It was an intriguing week for the market that saw the China trade war shift to another level, which includes the kind of saber-rattling that suggests the fight could go beyond trade. The financial media has joined mainstream media and is focusing on a worst-case outcome. In the process, they have become de-facto agents of China’s government.
Interestingly, all the assumptions about the future and the pain Americans will endure still dominate trade war stories. Despite the fact all these stories are retreads from a year ago when similar warnings pressured the stock market and emboldened China; and yet, the worst-case scenario hasn’t materialized.
On the contrary, the American economy is in a better place than it’s been in more than a decade with strong growth, rising wages, and growing confidence. In many ways, it’s remarkable. It’s not because tariffs in place have barely dented our $21,000,000,000,000 economy. It’s remarkable because many in the press and the powerful have used their soapboxes calling for an economic collapse.
Last week saw three defensive sectors higher on the week, while all the others stumbled, especially Industrials (XLI), which had been a bright spot early in 2019.
S&P 500 Index
Communication Services (XLC)
Consumer Discretionary (XLY)
Consumer Staples (XLP)
Health Care (XLV)
Real Estate (XLRE)
Trade War Impact
In many ways, the market only being off fractionally is a strong sign. Again, considering the hysteria, there could have been a lot more selling. In fact, the week was bookended with emotionally driven sessions, reflecting uncertainty over the next phase of the trade battle, while interior sessions saw the stock market rally from great corporate and economic data.
This week, investors will get to hear a bunch of worst-case scenarios as a litany of retailers will be reporting financial results. Keep in mind that this is a discovery period for market resolve and measure risk. This will also be a great time for lackluster management to make excuses.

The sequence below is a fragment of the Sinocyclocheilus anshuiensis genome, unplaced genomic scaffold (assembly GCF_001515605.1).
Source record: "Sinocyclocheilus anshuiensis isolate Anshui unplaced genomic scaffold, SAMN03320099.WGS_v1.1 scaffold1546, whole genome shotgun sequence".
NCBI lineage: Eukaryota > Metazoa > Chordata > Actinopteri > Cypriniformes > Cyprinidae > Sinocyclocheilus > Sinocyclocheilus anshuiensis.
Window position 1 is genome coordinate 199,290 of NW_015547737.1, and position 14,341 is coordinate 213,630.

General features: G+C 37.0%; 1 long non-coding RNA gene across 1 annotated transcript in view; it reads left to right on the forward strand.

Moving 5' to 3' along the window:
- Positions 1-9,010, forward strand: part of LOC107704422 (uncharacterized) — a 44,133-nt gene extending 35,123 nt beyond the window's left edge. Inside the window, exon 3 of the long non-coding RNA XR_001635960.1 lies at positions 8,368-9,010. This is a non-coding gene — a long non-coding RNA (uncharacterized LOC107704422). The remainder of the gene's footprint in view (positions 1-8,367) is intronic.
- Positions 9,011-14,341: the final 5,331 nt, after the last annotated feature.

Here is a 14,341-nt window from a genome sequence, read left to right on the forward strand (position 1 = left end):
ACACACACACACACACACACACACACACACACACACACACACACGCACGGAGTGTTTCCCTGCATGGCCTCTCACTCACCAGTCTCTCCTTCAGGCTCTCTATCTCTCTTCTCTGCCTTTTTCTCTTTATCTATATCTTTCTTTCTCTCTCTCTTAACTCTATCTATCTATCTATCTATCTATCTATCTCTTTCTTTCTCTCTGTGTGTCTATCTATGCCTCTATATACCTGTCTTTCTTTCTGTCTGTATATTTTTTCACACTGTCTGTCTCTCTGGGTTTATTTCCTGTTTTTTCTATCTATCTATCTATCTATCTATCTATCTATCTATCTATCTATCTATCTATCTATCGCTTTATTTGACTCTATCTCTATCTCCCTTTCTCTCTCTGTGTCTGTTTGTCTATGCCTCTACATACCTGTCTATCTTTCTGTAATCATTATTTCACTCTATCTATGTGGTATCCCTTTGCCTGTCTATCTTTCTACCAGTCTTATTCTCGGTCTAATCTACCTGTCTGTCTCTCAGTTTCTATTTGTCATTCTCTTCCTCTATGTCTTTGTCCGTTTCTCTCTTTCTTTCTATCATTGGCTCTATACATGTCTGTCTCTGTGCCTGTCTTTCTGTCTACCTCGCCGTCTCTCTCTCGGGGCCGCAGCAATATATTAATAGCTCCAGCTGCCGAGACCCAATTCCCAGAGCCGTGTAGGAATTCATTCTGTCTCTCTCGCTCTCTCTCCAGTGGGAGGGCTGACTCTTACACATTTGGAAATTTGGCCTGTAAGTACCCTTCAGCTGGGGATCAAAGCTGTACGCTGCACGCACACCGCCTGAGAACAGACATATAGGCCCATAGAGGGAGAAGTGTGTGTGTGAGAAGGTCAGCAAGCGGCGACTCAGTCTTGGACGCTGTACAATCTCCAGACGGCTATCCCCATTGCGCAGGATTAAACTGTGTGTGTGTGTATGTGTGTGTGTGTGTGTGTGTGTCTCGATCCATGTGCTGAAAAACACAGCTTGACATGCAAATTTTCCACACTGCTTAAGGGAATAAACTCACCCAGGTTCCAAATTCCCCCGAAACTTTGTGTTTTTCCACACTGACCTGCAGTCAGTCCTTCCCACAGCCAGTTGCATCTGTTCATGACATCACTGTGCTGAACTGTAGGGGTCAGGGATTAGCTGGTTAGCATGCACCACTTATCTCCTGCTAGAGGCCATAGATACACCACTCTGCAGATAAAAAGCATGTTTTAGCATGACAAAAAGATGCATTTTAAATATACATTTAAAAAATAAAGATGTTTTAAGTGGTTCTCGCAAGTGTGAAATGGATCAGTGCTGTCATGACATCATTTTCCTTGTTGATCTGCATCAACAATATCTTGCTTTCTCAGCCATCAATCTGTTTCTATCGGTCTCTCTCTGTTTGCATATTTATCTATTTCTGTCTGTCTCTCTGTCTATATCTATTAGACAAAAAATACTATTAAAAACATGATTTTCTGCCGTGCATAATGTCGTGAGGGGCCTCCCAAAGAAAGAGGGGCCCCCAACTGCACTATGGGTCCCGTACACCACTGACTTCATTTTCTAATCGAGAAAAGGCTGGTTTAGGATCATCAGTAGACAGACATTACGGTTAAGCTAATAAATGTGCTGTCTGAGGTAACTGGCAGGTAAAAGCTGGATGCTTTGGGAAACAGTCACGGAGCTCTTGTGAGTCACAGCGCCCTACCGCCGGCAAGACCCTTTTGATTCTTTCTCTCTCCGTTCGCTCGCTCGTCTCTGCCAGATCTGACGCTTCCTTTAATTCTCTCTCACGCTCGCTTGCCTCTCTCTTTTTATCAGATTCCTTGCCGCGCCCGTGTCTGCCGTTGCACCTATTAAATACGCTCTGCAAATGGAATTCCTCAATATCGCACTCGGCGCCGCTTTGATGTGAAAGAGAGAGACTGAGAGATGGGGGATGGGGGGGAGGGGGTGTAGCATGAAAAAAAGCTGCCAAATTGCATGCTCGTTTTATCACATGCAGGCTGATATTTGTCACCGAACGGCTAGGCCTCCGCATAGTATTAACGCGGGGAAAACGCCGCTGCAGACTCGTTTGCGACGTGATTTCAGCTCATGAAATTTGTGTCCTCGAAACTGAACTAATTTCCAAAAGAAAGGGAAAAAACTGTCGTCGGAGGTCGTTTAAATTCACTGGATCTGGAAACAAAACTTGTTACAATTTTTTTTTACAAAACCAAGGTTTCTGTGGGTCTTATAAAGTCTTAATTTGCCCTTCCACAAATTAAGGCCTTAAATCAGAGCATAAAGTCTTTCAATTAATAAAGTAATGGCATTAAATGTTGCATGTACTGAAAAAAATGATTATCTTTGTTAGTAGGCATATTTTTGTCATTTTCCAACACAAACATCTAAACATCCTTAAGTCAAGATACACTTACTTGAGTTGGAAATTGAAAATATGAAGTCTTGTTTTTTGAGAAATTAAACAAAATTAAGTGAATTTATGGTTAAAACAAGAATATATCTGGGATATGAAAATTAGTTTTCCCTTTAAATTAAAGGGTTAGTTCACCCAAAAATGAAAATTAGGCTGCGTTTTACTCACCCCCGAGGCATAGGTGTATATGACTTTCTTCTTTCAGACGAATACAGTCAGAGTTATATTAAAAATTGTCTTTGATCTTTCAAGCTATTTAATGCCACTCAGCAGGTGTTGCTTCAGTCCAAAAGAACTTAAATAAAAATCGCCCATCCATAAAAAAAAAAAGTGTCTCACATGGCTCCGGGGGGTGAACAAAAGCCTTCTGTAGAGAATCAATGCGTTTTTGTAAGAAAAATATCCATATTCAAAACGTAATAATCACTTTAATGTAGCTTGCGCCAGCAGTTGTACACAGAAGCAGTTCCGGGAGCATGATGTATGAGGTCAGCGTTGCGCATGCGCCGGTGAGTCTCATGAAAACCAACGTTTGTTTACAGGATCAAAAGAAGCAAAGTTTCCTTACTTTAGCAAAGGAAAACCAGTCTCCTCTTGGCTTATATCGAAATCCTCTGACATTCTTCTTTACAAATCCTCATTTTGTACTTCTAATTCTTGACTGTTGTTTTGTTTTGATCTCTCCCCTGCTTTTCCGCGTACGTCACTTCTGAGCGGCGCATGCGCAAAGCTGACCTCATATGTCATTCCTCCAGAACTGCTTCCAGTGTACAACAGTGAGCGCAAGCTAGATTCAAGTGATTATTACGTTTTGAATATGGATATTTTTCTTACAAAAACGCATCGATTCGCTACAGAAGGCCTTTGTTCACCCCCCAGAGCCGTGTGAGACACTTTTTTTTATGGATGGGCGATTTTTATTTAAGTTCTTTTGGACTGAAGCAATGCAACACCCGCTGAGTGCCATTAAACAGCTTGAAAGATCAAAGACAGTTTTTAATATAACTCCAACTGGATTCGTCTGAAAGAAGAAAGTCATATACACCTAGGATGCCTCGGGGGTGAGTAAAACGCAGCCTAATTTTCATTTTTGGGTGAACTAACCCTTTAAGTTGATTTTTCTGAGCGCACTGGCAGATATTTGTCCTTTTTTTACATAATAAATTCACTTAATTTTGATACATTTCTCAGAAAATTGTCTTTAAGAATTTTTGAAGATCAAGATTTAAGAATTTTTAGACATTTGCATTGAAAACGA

Case in point: John Deere & Co. (DE) posted a big miss last week and spoke about the impact of tariffs. However, it was the sixth consecutive quarterly miss. The company’s execution issues trace back long before America decided to fight back, and China declared war on American farmers.
To be sure, some of the conference calls will give it to us straight. There is no doubt many of these retailers must find ways to absorb higher costs. Walmart (WMT) said it would raise prices -- by how much? Shoppers don’t and won’t overpay for most of the items the company sells.
- (HD) Home Depot
- (JCP) J.C. Penney
- (KSS) Kohls
- (URBN) Urban Outfitters
- (AZO) AutoZone
- (VFC) VF Corp
- (LB) L Brands
- (LOW) Lowe’s
- (TGT) Target
- (BBY) Best Buy
Earnings Season & Reaction
Even though this has been a strong earnings period, the reaction underscores a few things about the mindset of investors. Many were prepared to sell the news, in part because stocks had done so well in the first four months. Earnings misses continue to be greeted with massive hits to the share price, but wins aren’t eliciting the kind of positive responses seen in recent years:
- 90% reported
- 76% beat on earning
- 5.4% aggregated growth (historical average 4.8%)
- 0.7% two-day move after beating (1.0% 5-year average)
- -3.5% two-day move after missing (-2.5% 5-year average)
The good news from all of this is we get to identify unfulfilled value while the trade saga plays out.
Last week, we issued alerts to take profits on two positions (Materials (XLB) and Industrials (XLI)) while adding two more positions (Technology (XLK) and one non-bank financial).
Google (GOOGL/G)OG) and a string of chipmakers are officially severing ties with Huawei and this is putting significant pressure on the industry and wider technology sector.
Last week’s market resolve has established key downside tests.